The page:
There are other deceptions in the chart, including the claim that the “Level of Confidence” for CO2 is very high. This claim is false because CO2 levels have risen for 18+ years while temperature hasn’t increased, in contradiction to their major assumption that a CO2 increase causes a temperature increase. It is not surprising because it doesn’t occur in any record. The “High” rating for “Total Anthropogenic RF relative to 1750” is a self-serving IPCC assessment. It must be high because we created it.

Why Sins of Commission and Omission Work

Another deception was creating the illusion that CO2 is the most important greenhouse gas. The IPCC acknowledges H2O is the most important, but that is not what the public understands. Figure 2 shows a diagram taken from the ABC news website a few years ago.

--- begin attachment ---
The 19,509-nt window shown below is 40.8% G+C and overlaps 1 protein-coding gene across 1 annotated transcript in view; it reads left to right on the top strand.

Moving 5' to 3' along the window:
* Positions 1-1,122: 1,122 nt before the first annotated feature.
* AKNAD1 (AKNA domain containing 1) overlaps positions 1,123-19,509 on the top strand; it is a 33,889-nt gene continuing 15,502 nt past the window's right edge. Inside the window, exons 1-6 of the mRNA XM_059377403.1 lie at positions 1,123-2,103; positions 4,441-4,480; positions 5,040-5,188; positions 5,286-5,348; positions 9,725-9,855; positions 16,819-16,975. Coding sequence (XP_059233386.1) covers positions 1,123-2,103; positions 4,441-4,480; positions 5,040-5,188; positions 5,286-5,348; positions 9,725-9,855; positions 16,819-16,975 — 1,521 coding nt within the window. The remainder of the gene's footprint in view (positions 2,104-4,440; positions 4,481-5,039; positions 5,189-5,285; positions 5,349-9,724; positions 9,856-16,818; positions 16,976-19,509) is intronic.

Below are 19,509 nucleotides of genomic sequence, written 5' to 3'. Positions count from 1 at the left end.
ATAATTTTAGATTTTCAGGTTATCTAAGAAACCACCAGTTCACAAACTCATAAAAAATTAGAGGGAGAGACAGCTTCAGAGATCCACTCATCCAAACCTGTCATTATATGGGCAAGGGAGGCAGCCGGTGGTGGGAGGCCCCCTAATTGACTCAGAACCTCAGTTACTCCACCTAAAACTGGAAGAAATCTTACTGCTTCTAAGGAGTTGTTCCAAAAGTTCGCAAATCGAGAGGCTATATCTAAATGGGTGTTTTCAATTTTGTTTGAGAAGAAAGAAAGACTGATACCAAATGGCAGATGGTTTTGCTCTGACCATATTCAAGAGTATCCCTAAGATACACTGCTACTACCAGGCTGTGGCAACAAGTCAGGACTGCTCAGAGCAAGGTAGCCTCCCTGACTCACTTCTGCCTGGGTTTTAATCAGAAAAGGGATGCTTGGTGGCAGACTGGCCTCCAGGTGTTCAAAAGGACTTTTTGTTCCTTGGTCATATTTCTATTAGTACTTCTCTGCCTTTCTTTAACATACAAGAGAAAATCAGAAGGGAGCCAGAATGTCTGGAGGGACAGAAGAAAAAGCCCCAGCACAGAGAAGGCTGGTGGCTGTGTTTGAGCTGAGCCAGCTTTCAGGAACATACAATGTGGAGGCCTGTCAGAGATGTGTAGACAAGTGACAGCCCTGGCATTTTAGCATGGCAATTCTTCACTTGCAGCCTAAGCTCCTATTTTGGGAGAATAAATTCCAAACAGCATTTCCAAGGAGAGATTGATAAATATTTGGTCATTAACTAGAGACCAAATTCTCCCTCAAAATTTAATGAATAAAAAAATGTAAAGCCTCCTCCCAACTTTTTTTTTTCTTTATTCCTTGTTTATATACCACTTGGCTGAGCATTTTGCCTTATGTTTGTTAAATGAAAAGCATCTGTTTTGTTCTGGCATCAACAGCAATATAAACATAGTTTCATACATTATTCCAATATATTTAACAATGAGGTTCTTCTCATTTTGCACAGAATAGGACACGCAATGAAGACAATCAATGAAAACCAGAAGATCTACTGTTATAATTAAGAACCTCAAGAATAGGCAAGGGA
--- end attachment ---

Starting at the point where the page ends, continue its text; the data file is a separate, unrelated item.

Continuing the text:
Figure 2

The IPCC was designed and managed to perpetuate this deception and cynically do it openly. Deception is possible because most know very little about climate, as the Yale Education study showed (Figure 3).


Figure 3

Graded like a school exam, they found over half failed (52%) and 77 percent received D or F.

Too many scientists don’t know because they accept without checking. They assume, or don’t want to believe, that funding or a political agenda can corrupt other scientists. Klaus-Eckert Puls’ comment explains.

“Ten years ago I simply parroted what the IPCC told us. One day I started checking the facts and data – first I started with a sense of doubt but then I became outraged when I discovered that much of what the IPCC and the media were telling us was sheer nonsense and was not even supported by any scientific facts and measurements.”